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Golem awakens: Peer-to-peer CPU rental goes live in beta on Ethereum’s mainnet

Golem, a new decentralized app designed to accommodate a peer-to-peer market for CPU rental, has gone live in beta on Ethereum.

Written by Bryan Smith Published on

One of Ethereum’s most ambitious projects has officially launched its operations in beta – and now users around the world can contribute spare computing power for rental in the new peer-to-peer market that is Golem.

The launch of the project marks a new beginning for the initiative’s committed team, who have now finally released the project in beta on Ethereum’s mainnet after three years of development and after fourteen software implementations.

Golem enables users with excess computing power to offer up portions of their CPU in exchange for Golem network tokens (GNT). The project officially began its lease on life in November of 2016, wherein the initiative successfully raised 820,000 ETH in just 29 minutes.

As of today, Golem now works through a software client that bridges ‘providers’ (virtual lessees of spare computing power) with the needs of ‘requestors’ (individuals seeking to rent computing power).

The platform, through Ethereum’s mainnet, now enables users to call down computing power for the purposes of rendering images, calculation, and facilitating machine learning requests.

Rather than see one computer issued with the full burden of a requestor, Golem distributes various small tasks across its network which, when combined, facilitate a full request.

As described by former Golem spokesperson Eddy Azar, Golem’s vision is to “replace the huge data centers that currently power the internet, and become the decentralized (and therefore non-monopolized and more secure) computing power behind the entire internet and just about everything on it”.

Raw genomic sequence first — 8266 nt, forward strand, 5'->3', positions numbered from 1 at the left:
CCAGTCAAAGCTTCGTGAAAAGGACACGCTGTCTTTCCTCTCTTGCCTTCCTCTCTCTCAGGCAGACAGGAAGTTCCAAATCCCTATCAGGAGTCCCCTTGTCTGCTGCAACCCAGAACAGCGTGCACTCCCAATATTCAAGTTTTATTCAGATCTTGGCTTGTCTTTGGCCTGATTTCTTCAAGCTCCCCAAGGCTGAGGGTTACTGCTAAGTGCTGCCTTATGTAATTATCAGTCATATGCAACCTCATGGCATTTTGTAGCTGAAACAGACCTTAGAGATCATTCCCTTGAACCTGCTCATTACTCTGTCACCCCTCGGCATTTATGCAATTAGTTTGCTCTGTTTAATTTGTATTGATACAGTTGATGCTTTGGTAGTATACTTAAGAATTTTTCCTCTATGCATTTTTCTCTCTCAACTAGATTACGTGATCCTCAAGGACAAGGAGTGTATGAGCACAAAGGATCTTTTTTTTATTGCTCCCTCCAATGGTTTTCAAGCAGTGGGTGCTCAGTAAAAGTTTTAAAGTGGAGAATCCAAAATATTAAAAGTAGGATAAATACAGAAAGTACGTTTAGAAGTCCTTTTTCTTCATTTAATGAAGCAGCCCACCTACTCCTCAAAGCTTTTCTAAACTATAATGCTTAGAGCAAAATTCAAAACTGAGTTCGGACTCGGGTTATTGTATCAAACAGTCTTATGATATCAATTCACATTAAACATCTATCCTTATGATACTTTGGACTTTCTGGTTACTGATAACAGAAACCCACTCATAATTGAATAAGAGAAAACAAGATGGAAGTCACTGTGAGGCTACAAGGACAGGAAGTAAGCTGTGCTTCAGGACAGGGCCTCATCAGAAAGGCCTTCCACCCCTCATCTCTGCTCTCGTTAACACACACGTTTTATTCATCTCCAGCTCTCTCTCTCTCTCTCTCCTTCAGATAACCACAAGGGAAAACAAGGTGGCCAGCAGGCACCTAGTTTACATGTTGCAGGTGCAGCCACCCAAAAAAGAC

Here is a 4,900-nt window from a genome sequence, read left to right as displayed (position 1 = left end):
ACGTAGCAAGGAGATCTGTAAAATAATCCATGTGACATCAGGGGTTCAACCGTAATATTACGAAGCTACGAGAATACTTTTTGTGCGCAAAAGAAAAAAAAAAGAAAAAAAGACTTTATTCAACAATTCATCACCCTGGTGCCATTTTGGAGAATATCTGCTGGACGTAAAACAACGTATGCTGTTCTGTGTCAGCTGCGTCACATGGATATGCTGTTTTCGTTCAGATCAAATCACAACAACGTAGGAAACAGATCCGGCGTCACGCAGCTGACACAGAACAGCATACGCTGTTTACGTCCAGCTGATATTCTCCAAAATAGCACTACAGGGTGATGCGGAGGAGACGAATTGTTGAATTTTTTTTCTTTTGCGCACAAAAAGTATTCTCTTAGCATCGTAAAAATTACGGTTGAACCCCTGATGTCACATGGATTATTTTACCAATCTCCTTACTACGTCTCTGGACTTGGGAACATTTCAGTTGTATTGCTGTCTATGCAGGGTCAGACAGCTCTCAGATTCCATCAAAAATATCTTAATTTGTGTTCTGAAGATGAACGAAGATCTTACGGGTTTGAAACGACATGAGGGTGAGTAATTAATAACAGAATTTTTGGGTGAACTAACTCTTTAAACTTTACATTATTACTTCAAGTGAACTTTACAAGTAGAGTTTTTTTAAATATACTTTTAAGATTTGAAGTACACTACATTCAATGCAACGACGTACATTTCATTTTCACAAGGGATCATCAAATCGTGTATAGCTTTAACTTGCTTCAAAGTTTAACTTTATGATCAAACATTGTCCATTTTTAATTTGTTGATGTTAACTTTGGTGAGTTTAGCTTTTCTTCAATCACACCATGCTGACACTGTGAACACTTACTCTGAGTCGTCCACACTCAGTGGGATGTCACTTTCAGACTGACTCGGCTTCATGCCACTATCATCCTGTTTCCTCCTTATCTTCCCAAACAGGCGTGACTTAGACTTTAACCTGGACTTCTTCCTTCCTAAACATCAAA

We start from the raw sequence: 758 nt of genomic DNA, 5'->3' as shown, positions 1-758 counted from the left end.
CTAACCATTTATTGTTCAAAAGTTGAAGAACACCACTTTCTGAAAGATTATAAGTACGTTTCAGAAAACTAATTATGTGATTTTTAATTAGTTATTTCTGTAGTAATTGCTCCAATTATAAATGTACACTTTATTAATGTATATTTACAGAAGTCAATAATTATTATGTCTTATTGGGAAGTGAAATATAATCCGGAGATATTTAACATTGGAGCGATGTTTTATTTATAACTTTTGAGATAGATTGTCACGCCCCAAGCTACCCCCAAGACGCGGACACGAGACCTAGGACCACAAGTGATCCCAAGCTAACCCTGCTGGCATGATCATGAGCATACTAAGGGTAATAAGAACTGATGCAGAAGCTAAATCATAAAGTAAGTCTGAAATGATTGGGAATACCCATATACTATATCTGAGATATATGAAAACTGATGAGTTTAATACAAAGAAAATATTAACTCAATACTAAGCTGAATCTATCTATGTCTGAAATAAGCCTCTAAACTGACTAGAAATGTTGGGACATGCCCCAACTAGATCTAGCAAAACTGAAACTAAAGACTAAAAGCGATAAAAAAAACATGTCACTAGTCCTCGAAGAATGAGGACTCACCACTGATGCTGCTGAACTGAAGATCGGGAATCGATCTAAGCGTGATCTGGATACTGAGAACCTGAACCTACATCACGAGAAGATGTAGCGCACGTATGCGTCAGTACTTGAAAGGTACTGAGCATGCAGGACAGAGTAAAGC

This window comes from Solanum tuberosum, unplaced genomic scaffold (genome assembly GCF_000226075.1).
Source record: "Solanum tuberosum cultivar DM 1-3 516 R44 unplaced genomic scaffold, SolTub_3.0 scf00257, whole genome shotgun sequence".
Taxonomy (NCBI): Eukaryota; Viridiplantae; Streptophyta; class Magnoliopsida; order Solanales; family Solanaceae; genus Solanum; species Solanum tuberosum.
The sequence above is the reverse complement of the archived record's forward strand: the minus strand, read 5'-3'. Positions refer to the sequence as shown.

At present, Golem’s Brass Beta version is restricted to rendering computer generated images in either Blender or LuxRender over the network. Over the coming months, the project looks to achieve several developmental milestones – including steps named Clay Golem, Stone Golem, and finally Iron Golem.

Brass Golem, then, is designed to test the economic assumptions of the platform and to navigate potential usability issues prior to the release of subsequent versions of the service.

While many investors have criticized Golem’s long gestation, the company’s official announcement offers a more optimistic view of its development – remarking that:

“The road to mainnet for the Golem team has been a long and eventful one, there are many issues and challenges to tackle, but we are on the right path. We have also undergone a myriad of unforeseen circumstances in these two/three years. Yet the team kept their eye on the ball at all times, understanding that the project, and the complexity that building a marketplace for computations on a decentralized scenario implies, is a monumental goal that can contribute to the shared economy model and the blockchain ecosystem alike.”

In the wake of Golem’s beta, the team behind the project has urged interested providers and requestors to familiarize themselves with the Golem testnet before proceeding to use the mainnet.

Golem’s official website now provides detailed instructions on upgrading to Brass Golem, and have further announced a bug bounty program to squash outstanding issues on the service.

It remains to be seen as to how the project will scale in coming months, considering that other decentralized applications – such as CryptoKitties – have caused excessive networking congestion on Ethereum’s mainnet.

Golem’s network token has roared to life following the project’s launch, and presently trades at values north of $0.27 USD.

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Written by

South African technology journalist, podcaster, photographer and filmmaker. Hodling - BTC, NEO, ETH.@bryansmithsa

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